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Back in 2011 I wrote about the teardown of all the shops on the east side of Broadway between 77th and 78th Street. A year later I looked in on the construction, which was just beginning. The low-slung building that housed New Pizza Town, Jewelry Store, World of Nuts, Subway, Laila Rowe and Cosi was landmarked for some reason and couldn’t be torn down. Now complete, here’s the once interesting block:

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I don’t know much about architecture – aside from some inspired work with Lego (OK, the kids helped) – however, this seems like a lost opportunity for creating something distinctive rather than bland and ugly. I eagerly await its teardown sometime in the next century.

Another tradeoff: Eight locally owned and operated businesses and franchises for a bland store selling CCME (cheap crap made elsewhere) and another massive chain pharmacy. One of those lost businesses was Ruby Foo, a place where my wife and I had our second first date. Its previous occupant was Mad Fish where we had our first second date three years earlier. I’m willing to bet that Ruby Foo alone employed more people than the two current occupants on the block.

The people who operated World of Nuts, a candy and ice cream store, knew our kids by name.

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Last year, Upper West Siders saw the shutdown of the entire block of stores between 77th and 78th Street. I spent a few minutes catching up with Flag Guy. The northern portion of the block seen in the left of the above photo (click to see big), has been gutted. The shell of these historically significant buildings will be preserved, which earns the developer a tax break.

This section of the block: nineteen stories of glorious glass. What was most recently there? Manhattan Diner (so-so, but reliable), Ruby Foo’s (a classic standby), Cosi (where have all the new moms and triple-decker baby carriages gone?), Laila Rowe (emergency gifts for teenage girls), Jewelry store (reliable repairs, reasonable pries), Subway (so what), World of Nuts & Ice Cream (OK in a pinch, but Emack and Grom were always the first choice), New Pizza Town (the loss of this icon remains a tragedy).

The shell of the Divine Lorraine hotel, North Broad Street, Philadelphia.

When I was growing up, the family business was one of  scores in the apparel industry. Our shop was on the fourth floor of a building in North Philadelphia that housed a half dozen other manufacturers and contractors. More than two decades have passed since our doors, as well as those of all the others in the city, have creaked shut.

The North Philadelphia I remember from of the 1970s and 80s was decaying, falling apart, verging on abandonment. I drove down North Broad Street with my father recently, through mile after mile of a falling apart, torn down, overgrown, weedy and trash-strewn cityscape. “It’s gotten much worse,” he said.

Boarded up house, Allegheny Ave.

House for sale, Allegheny Ave.

 

 

 

 

 

 

 

Brutalism is a style of architecture. It seems to explain itself well enough in this image made recently of the AT&T switching center on 10th avenue between 53rd and 54th. The sun shone bright did not illuminate. No light enters, and no light leaves. Waves riding another frequency slip in, deposit their messages and exit with others to carry off into the ether.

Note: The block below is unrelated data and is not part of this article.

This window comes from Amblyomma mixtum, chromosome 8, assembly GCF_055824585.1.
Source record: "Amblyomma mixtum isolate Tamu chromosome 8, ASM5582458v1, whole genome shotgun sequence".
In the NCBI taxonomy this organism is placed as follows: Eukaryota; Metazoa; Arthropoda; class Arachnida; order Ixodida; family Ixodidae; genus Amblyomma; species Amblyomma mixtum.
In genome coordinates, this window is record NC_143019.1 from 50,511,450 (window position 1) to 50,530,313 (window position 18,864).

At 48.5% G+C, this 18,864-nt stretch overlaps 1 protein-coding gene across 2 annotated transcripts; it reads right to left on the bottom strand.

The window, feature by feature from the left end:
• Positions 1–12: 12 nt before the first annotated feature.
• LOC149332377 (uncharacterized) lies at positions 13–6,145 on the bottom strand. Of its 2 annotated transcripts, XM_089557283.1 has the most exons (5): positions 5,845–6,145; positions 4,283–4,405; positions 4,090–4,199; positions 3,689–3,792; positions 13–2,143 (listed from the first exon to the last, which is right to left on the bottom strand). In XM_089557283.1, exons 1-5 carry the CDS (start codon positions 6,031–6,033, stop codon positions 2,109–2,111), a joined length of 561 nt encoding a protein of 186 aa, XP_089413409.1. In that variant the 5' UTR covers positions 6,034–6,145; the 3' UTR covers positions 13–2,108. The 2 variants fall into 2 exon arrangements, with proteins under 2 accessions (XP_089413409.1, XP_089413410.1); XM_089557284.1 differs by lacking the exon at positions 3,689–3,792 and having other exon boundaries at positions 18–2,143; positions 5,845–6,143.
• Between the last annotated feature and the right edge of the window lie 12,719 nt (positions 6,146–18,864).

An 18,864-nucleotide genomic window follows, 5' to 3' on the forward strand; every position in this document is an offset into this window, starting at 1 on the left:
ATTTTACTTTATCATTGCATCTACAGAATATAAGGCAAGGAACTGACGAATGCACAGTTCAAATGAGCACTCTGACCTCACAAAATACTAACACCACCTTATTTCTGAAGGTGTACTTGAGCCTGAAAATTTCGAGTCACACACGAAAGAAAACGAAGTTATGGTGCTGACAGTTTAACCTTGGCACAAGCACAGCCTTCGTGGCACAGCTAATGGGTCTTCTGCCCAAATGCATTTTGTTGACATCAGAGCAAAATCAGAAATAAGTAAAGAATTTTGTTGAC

It is said that on particularly dark nights and lunar eclipses a body can pass through the solid matter walls only to be absorbed by them. If you find it following you, walk slowly until you find help. Never look it in the eye. Image

There’s the desecrated truck at rest on East 66th Street as gravity begins pulling it slowly into the asphalt. Perverse, elegant accidental street sculpture. A patron of the arts looks on.

The door was ripped from its hinges and shoved into the gaping maw of the cab like a dismembered tongue stuffed into the mouth of a decomissioned stoolie.

Danger, we are warned. Danger.

He really didn’t want to be photographed this morning. He was handing out flyers for a rally.

A few of the last day’s customers.

People coming and going Friday.

The penultimate bag: four poppies, four sesame.

I shifted my gaze from the tops of my shoes and street level and there, painted long ago on the sides of brick buildings, were signs still visible decades after their businesses became defunct. 

Magid Handbags and Coblentz bags and Alan Mill, gone since the fifties. Click here for a great website and more info.

Stiner & Berlfein, again, click for the full story.  My photo is 8 years newer than the one in the story and the paint is starting to show some wear.

Spring has signaled return of the fruit stands, little islands of spherically-contained naturally sugary fruitplosions and fruitruptions all nurtured to fruition by a little bit of warm weather.

…and horning in on the action, a few pathetic inedible houseplants, clad only in their limited shades of green.

This restaurant last served a meal on New Year’s Eve. Normally an abandoned building in decay adds some character and history to a landscape or cityscape, delighting and intriguing anyone lucky enough to stumble upon it. But as this photo shows, this structure is clearly a blight and should be torn down and its construction components returned to the corners of the globe from whence they came.

Dateline, NY. Madison Ave. and 33rd St. Is the Nap Building, at one time the tallest building at 33rd and Madison, dying or merely slumbering?

 

June 2019
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